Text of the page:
By Luke Coffey*
Tensions between the US and Russia dramatically increased last week after two Russian fighter jets forced a US surveillance drone flying in international airspace to crash land into the Black Sea.
Footage from the MQ-9 drone released by the Pentagon, showed a Russian Su-27 fighter attempting to dump jet fuel on to the drone in midair at least twice. US authorities say that during the last attempt one of the Russian jets struck the drone, damaging its propeller and forcing the aircraft into the Black Sea.
In recent years Russia has harassed several US ships and planes operating in the Black Sea. In February 2021, a Russian Su-24 fighter-bomber harassed a US Navy ship operating in international waters in the Black Sea. In August 2020, two Russian jets were accused of flying in an “unsafe and unprofessional manner” after passing within 30 meters of an American B-52 flying in international air space above the Black Sea. A Pentagon official also claimed that 90 percent of America’s drone flights in international airspace above the Black Sea were intercepted by Russian jets. But this recent incident with the MQ-9 was the first time that physical contact had been made between a Russian plane and an American drone.
There is no doubt that Russia purposely harassed the MQ-9. Even though Moscow denies this, there is video evidence showing otherwise. However, what is unknown is whether Russia deliberately or accidently struck the drone. Maneuvering a fighter jet in such a way to make physical contact with the drone in midflight is a risky business. Not only would the Russian pilot be putting his life at risk by doing so, he would also risk damaging his plane. According to open-source intelligence reporting, Russia has already lost at least 79 aircraft since it invaded Ukraine last year. Certainly, Russia cannot afford to lose another multimillion-dollar fighter jet as a consequence of such reckless behavior. Regardless of whether it was an accident or a deliberate act, the incident shows a lack of professionalism in the Russian Air Force.
This incident should be a wakeup call for the US in the Black Sea region, an important crossroads between Europe, Asia, and the Middle East. Oil and gas pipelines, as well as fiber-optic cables, run along the seabed, while on the surface hundreds of ships crisscross it daily, moving people and goods. For centuries the Black Sea has been fought over by some of the world’s major empires. Throughout history, it has proved to be one of the most geopolitically and economically important locations in the broader Eurasian region.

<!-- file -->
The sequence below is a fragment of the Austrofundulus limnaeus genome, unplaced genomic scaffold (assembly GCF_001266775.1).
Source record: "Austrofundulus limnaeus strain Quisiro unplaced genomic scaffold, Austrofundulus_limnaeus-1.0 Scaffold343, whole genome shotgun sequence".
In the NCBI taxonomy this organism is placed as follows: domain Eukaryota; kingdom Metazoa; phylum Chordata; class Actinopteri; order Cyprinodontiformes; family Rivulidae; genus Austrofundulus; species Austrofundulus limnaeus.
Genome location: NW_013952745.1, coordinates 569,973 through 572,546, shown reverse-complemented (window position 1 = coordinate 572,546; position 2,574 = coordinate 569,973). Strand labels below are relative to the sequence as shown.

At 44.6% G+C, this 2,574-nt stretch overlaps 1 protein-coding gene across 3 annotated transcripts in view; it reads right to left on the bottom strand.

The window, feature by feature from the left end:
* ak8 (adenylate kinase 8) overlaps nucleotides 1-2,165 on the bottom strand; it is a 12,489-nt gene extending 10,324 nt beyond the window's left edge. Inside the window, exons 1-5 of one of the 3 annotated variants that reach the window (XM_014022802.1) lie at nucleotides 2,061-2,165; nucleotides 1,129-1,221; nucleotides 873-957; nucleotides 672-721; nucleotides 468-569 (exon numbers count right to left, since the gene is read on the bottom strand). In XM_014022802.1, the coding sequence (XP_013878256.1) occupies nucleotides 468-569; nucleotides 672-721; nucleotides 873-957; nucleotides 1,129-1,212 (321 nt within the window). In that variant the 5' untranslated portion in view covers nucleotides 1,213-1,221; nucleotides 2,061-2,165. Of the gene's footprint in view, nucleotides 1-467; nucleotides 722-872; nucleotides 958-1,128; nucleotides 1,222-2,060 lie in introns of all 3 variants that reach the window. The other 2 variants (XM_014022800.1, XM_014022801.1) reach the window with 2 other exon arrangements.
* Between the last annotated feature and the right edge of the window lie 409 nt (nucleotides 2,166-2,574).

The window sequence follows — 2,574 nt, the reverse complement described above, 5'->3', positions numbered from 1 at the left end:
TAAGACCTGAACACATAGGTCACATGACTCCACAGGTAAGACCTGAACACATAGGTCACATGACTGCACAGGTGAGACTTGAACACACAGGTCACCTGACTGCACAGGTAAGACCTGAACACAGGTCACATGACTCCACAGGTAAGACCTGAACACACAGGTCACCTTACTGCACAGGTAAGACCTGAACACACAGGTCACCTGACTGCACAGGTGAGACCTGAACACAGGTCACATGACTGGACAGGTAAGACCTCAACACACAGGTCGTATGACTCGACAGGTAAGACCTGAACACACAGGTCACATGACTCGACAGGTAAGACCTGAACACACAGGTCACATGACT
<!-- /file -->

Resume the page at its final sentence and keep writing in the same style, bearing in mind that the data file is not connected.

Even for a country thousands of kilometers away, as the US is, the Black Sea is important. The US has three NATO allies (Bulgaria, Romania and Turkey) along the Black Sea that it is required to defend and protect by a treaty agreement. There are also two important NATO partners (Ukraine and Georgia) that are Black Sea states. Furthermore, Russia has used its presence in occupied Crimea as a springboard for its military operations in places such as Syria.
It remains to be seen how the Biden administration will respond to this latest incident, but something must be done. The MQ-9 is not your standard off-the-shelf commercially available drone. It is a sophisticated unmanned aerial vehicle that, depending on the exact variant that was forced to crash, costs between $15 million and $30 million to build. The MQ-9 was operating in international airspace with its air transponder turned on. It had every right to fly where it was at the time of the incident. Accident or not, it was Russia’s cavalier behavior that caused this incident.
Now there is a scramble to recover any remaining debris from the crash site. The Pentagon said it was able to remotely delete sensitive data on the drone before it crashed. No US ship has been in the Black Sea since fighting broke out in Ukraine last year. It remains to be seen how quickly the US could get a salvage ship into the Black Sea to recover some of the debris. There is no doubt that Russia is trying to recover the debris too. If successful, it could help Russia, and by extension Iran, learn about the technology used in the MQ-9.
However, the most immediate thing for the US to do is fly another drone as soon as possible in the same location. The US must show that it will not be deterred by the downing of its MQ-9. Otherwise, it will become open season against other ships and aircraft operating in international waters and air space around the world. Last week it was a US drone flying in international airspace in the Black Sea that was forced down. Tomorrow it could easily be a drone from a Gulf state flying in international airspace over the Gulf of Oman.
The downing of the MQ-9 is a serious matter not just for the US but also for the international community. The global commons must remain open to everyone.
• Luke Coffey is a senior fellow at the Hudson Institute. Twitter: @LukeDCoffey
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